|Public (BMAD: MVC)|
Vitalino Nafría(Chairman of the board, chairman of the executive committee)
|Products||Hotels, retirement and rented accommodation, shopping centres, car parks, commercial property|
|Revenue||€1.627 billion (2005)|
Number of employees
Metrovacesa S.A. is a major Spanish property company, headquartered in Madrid, which was the largest publicly traded real estate developer in the Eurozone prior to the June 2007 creation of Unibail-Rodamco. The company is primarily focused on the leasing of a range of property in France and Spain, which comprises around 80% of its portfolio.
The origins of Metrovacesa can be traced back to 1918 and the foundation in Madrid of the construction firm Urbanizadora Metropolitana, which was one of three companies (Compañía Urbanizadora Metropolitana, Compañía Inmobiliaria Metropolitana and Vacesa) which merged in 1988 to form Metropolitana Vasco Central (Metrovacesa). The interests of the three constituent companies were largely confined to residential and office property, but the newly merged entity expanded across Spain and moved into other assets such as shopping centres and car parks. A merger with the housing development firm BAMI followed in 2000, and the group acquired a majority stake in Gecina, the largest French real estate company, in 2005.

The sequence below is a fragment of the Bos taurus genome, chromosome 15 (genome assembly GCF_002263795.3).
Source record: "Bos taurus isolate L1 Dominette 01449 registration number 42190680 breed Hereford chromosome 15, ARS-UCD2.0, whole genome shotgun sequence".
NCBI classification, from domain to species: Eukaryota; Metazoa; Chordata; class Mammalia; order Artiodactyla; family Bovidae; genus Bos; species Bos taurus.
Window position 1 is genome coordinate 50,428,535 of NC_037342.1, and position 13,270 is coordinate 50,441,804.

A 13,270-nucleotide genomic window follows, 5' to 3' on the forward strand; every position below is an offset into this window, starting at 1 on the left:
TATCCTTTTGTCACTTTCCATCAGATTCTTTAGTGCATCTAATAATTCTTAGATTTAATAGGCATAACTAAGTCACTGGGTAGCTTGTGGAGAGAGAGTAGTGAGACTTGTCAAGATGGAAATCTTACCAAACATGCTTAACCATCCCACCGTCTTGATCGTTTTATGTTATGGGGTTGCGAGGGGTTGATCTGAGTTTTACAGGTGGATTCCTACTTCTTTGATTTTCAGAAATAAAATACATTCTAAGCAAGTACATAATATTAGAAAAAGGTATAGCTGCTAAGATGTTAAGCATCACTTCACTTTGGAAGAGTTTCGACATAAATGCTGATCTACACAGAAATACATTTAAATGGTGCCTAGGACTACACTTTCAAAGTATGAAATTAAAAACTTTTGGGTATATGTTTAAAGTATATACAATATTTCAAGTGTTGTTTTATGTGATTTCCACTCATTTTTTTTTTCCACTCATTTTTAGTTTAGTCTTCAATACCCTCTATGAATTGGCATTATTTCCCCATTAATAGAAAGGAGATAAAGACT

Metrovacesa's portfolio currently comprises a significant number of office blocks, business parks and housing for rent, located primarily in Madrid, Barcelona and Île-de-France, as well as around ten car parks, a similar number of hotels and two residences for the elderly located across Spain.
Recently, the company has branched into Düsseldorf and Frankfurt in Germany, as well as London. In April 2007 Metrovacesa made headlines by paying £1.09 bn for the 210 metre high HSBC skyscraper (8 Canada Square) in London's Canary Wharf complex, the biggest ever single-property deal in the UK. In a move to combat the firm's rising debt, the building was however sold back to HSBC at a £250 million loss in December 2008.
On 14 September 2007 Metrovacesa announced their purchase of the new Walbrook Square development from Legal & General for the sum of £240m (€350m). They planned to invest a further €1400m, and announced that all work was to be completed by 2015. Metrovacesa were to hold the rights for a 250 year lease. However, after they were unable to continue paying their instalments, on 31 July 2009 they agreed to pay Legal & General £100 million in order to exit the contract.
In February 2009, following a €738m loss in the previous year, Metrovacesa's owners were forced to hand control to its creditor banks, swapping a 55% stake for a cancellation of €2.1bn of loans which it could neither repay nor refinance. In 2010 it was the largest shareholder of Gecina (28%).
Metrovacesa's recorded net losses was €89.9m in 2010, and €144.7m in 2011. In December 2012, Metrovacesa was delisted from the spanish stockmarket. The Sanahuja family, owner of more than 80 percent of Metrovacesa, is now in talk with Banco Santander and Banco Español de Crédito regarding the company's €4bn debt, and 54% of Metrovacesa's shares could land in the banks' hands.
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- Seeking a bank deal, Hurriyet Dailynews, 20 Decembre 2012